Letter: Vote yes for Grand Forks’ future generations

The upcoming two-part referendum provides a great opportunity to positively impact future K–12 students.

Letter to the editor FSA

On June 22, the voters of Grand Forks will have the opportunity to impact the future of students for generations to come. As a parent and now grandparent whose children and grandchildren had and/or are having a great experience in the Grand Forks Public School system, I cannot but worry about the future. It is obvious that the school updates completed after the flood of 1997 are showing significant wear and tear. As a long-term higher education administrator, I am quite familiar with the frustration and negative impact that is caused by delayed maintenance as well as the importance of technologically up-to-date and environmentally safe facilities.

The upcoming two-part referendum provides a great opportunity to positively impact future K–12 students. The first component consists of general obligation bonds which will build an up-to-date middle school, a modern elementary school, establish centralized food preparation facilities, as well as provide updates and enhancements at 11 other district campus locations.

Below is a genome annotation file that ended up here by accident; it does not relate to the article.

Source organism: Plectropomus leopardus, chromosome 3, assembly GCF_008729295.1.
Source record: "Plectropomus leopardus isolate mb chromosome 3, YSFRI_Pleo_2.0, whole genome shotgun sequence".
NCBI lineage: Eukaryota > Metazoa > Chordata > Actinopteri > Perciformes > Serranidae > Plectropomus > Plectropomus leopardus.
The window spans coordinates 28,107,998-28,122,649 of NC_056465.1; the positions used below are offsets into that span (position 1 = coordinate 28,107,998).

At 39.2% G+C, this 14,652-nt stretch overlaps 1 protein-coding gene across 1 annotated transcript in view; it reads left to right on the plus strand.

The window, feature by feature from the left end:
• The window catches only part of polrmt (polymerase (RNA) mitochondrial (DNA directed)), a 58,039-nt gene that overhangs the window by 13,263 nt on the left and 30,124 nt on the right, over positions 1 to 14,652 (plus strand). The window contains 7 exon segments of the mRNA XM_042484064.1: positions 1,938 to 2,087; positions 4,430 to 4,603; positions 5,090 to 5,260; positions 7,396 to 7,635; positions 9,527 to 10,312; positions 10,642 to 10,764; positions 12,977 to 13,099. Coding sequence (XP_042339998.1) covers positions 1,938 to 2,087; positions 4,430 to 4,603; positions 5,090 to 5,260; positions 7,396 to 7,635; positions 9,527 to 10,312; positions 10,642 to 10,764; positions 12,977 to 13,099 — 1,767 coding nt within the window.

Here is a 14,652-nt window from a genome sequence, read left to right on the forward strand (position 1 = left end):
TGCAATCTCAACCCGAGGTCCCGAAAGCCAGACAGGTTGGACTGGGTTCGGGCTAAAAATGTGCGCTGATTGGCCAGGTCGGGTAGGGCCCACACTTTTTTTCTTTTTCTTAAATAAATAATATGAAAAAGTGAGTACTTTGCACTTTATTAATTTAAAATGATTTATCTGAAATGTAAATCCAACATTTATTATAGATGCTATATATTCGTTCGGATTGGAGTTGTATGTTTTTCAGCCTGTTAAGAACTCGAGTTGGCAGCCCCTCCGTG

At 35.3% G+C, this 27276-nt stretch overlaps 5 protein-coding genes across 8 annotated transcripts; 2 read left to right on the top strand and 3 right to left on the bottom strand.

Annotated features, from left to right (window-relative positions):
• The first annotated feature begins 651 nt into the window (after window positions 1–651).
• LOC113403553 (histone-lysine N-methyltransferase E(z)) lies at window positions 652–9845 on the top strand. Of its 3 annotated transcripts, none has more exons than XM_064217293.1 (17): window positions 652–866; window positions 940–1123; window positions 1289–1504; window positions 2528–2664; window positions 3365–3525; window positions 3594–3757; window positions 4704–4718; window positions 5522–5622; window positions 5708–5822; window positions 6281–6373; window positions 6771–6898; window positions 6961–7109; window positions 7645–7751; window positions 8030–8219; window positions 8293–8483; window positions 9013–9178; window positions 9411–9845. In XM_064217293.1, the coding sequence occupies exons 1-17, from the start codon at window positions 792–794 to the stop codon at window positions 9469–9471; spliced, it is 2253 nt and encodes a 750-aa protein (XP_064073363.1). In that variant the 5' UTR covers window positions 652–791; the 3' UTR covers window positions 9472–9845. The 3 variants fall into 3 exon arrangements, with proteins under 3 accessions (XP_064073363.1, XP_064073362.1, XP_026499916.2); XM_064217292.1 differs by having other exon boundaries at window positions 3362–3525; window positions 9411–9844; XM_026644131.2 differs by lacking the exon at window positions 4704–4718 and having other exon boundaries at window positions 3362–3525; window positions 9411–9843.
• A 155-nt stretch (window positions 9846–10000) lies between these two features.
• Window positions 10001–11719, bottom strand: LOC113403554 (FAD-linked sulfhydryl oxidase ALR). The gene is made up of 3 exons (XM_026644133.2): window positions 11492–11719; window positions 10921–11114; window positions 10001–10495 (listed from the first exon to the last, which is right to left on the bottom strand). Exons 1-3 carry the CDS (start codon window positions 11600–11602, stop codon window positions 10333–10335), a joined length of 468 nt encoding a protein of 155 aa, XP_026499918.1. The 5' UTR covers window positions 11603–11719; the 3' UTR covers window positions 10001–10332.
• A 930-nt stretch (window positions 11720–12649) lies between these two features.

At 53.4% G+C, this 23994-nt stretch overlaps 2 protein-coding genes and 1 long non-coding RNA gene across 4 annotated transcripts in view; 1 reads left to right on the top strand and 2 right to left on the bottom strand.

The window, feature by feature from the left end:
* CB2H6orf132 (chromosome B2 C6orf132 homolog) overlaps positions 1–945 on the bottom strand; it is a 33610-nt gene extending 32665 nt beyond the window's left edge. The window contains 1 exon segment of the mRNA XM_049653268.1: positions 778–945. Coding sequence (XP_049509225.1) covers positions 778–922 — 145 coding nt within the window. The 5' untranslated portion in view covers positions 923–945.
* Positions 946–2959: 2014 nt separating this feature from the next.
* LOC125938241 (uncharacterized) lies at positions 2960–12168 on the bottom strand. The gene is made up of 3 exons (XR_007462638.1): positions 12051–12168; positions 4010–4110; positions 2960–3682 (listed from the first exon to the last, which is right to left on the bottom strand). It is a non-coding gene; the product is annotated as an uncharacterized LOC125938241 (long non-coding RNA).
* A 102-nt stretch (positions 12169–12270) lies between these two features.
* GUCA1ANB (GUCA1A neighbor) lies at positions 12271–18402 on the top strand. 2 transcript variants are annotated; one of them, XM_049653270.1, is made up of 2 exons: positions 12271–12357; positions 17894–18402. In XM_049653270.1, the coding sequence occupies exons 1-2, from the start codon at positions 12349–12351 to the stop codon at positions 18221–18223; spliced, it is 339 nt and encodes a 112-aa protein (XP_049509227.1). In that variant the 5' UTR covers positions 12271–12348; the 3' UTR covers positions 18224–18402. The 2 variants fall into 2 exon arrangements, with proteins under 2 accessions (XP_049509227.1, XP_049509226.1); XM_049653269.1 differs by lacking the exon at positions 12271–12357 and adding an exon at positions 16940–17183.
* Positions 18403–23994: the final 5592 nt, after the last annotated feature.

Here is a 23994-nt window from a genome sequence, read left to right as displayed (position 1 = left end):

The second equally important part of the referendum will increase the building fund from 10 mills to 20 mills. The mill levy increase will generate approximately $2.5 million annually. Roughly 10 years ago the mill levy was at 20 mills but reduced to ten mills in essence causing a $25 million negative impact on service offerings and maintenance for the past decade. It is not hard to realize that if those funds had been available, the GFPS district would not be in such a dire situation today.

The Grand Forks Public Schools are one of the lowest-funded large school systems in North Dakota. We often hear of the “wow factor” of other school systems in the state especially in Fargo, West Fargo, Bismarck, and Minot. There is an old American Proverb – “Education is a gift that none can take away.”

A successful vote “yes” will allow Grand Forks to regain the “wow factor” and, more importantly, provide the solid educational environment so desperately needed.


Dennis J. Elbert, Grand Forks

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